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Summary

  • Bank of America recently settled with the DOJ, marking an end to legal issues tied to the subprime crisis.
  • We placed a BUY rating on BAC, saying it's one of the few we'd go long in this economic climate.
  • Another small "aftershock" case needs to be dealt with and rather than just settling and moving on with life, Bank of America is making a meal out of it.

By Parke Shall

In our last piece about Bank of America (NYSE:BAC), we made our case as to why it's one of the few stocks we'd go long during this economic climate. For those that don't read us, we're strong believers that the market is going to correct at some point relatively soon, and we've been making our stock picks and valuations based on that.

Our case consisted of simple points about the bank: its fundamentals are favorable, its recent fines weren't a huge burden on its balance sheet, and it's the lowest multiple and arguably best positioned of all the major banks.

Since we released our piece, Bank of America stock has pulled back a little bit, but remains above its $16 support and looks to be ready to take the next leg up.

We thought we had finally finished things up on the legal front for the company. We were so excited to report about the DOJ settlement, even though it was a significantly larger fine than we had anticipated. It was nice for the bank to get the issue behind it and have a chance to exhale.

Or not.

The latest Bank of America headline to make its rounds is relating to yet another lawsuit nicknamed the "hustle" case. It's a case related to the bank's Countrywide unit and fraud associated with selling toxic mortgages to Fannie Mae and Freddie Mac. The bank is arguing that the evidence doesn't support the claims and is trying to get a verdict already made by a jury thrown out.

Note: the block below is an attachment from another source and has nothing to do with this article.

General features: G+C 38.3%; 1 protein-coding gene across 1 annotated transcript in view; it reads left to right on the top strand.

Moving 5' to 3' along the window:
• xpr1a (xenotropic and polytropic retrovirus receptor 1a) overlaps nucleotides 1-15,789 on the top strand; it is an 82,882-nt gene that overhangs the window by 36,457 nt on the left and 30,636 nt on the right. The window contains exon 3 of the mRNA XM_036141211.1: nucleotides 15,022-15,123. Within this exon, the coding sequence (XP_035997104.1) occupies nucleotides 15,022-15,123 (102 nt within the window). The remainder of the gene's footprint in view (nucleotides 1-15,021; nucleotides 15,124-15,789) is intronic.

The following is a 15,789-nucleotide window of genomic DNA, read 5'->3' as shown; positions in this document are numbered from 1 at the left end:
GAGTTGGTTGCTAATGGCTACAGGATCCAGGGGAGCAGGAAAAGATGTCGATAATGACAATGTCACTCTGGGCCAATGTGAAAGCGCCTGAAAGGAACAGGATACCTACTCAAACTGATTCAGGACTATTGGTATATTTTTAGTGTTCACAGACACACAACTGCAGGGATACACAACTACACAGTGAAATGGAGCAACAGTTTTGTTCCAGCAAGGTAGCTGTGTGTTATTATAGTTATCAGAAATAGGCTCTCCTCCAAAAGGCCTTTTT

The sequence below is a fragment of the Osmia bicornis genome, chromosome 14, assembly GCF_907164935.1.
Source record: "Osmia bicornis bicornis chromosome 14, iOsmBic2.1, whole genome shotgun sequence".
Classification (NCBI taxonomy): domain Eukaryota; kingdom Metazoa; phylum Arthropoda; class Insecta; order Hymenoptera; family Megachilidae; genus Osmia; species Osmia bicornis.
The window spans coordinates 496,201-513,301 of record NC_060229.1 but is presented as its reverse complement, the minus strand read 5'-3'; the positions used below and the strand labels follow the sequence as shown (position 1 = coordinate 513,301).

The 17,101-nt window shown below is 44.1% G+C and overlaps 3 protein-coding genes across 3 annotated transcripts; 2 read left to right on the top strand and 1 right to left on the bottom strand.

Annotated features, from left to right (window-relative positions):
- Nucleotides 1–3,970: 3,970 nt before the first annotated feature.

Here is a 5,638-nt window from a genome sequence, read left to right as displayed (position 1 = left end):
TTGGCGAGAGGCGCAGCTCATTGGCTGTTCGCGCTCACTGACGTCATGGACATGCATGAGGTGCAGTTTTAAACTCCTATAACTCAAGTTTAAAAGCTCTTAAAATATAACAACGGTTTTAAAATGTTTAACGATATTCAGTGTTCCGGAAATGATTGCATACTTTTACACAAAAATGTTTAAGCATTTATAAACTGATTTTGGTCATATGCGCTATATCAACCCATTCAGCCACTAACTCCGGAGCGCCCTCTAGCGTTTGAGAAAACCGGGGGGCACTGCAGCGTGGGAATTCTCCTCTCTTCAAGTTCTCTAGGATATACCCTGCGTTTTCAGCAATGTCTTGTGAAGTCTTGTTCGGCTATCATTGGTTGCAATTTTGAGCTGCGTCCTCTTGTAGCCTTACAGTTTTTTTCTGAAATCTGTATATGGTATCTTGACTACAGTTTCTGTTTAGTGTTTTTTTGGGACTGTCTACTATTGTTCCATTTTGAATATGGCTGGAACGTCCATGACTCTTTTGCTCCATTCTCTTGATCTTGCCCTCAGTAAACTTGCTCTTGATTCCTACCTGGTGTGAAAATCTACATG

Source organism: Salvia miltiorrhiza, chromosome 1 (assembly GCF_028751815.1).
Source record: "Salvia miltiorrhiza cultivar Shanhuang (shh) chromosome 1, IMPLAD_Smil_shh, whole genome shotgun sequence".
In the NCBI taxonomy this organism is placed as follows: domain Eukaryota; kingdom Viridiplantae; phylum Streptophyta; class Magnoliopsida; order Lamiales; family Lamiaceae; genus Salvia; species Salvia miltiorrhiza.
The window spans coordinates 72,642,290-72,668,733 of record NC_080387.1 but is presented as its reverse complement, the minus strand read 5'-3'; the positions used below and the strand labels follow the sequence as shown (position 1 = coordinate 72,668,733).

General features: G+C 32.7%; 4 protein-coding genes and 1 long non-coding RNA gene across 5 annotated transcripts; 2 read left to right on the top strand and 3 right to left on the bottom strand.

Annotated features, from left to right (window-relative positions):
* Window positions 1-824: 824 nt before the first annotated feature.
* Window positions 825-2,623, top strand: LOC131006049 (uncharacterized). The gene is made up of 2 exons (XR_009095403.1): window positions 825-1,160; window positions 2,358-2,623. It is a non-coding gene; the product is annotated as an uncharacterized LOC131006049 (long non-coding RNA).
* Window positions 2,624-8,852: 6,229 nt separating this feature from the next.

A Reuters UK piece reported that the case had already been settled and through the ringer:

Last year, a jury found Bank of America and a former mid-level Countrywide executive, Rebecca Mairone, liable for fraud.

In a decision last month, Rakoff ordered Bank of America to pay $1.27 billion and Mairone to pay $1 million.

The judge at that time called the Hustle programme "from start to finish the vehicle for a brazen fraud" and said the evidence of the fraud was "ample."

Bank of America's efforts in getting rid of their legal troubles do not want to go in vain. The worst is over for Bank of America, so why create a stir here over a case they've already essentially lost? To finally get the DOJ out of their way for $17 billion and then to make a scene trying to overturn a $1.23 billion verdict is a little contradictory.

If they continue carrying on, kicking and screaming over this $1.2 billion, the bank risks coming off as foolish after just shelling out $17 billion for the DOJ settlement.

It's time to turn the legal sieve off. Whether they're paying for settlements or paying for the lawyers that are neck deep in this litigation, it's time for it to end. Pay the fine, and let's get on to being the best bank on the market to invest in.

We reaffirm our BUY on Bank of America.

Source: The Irony Of Bank Of America's Hustle Case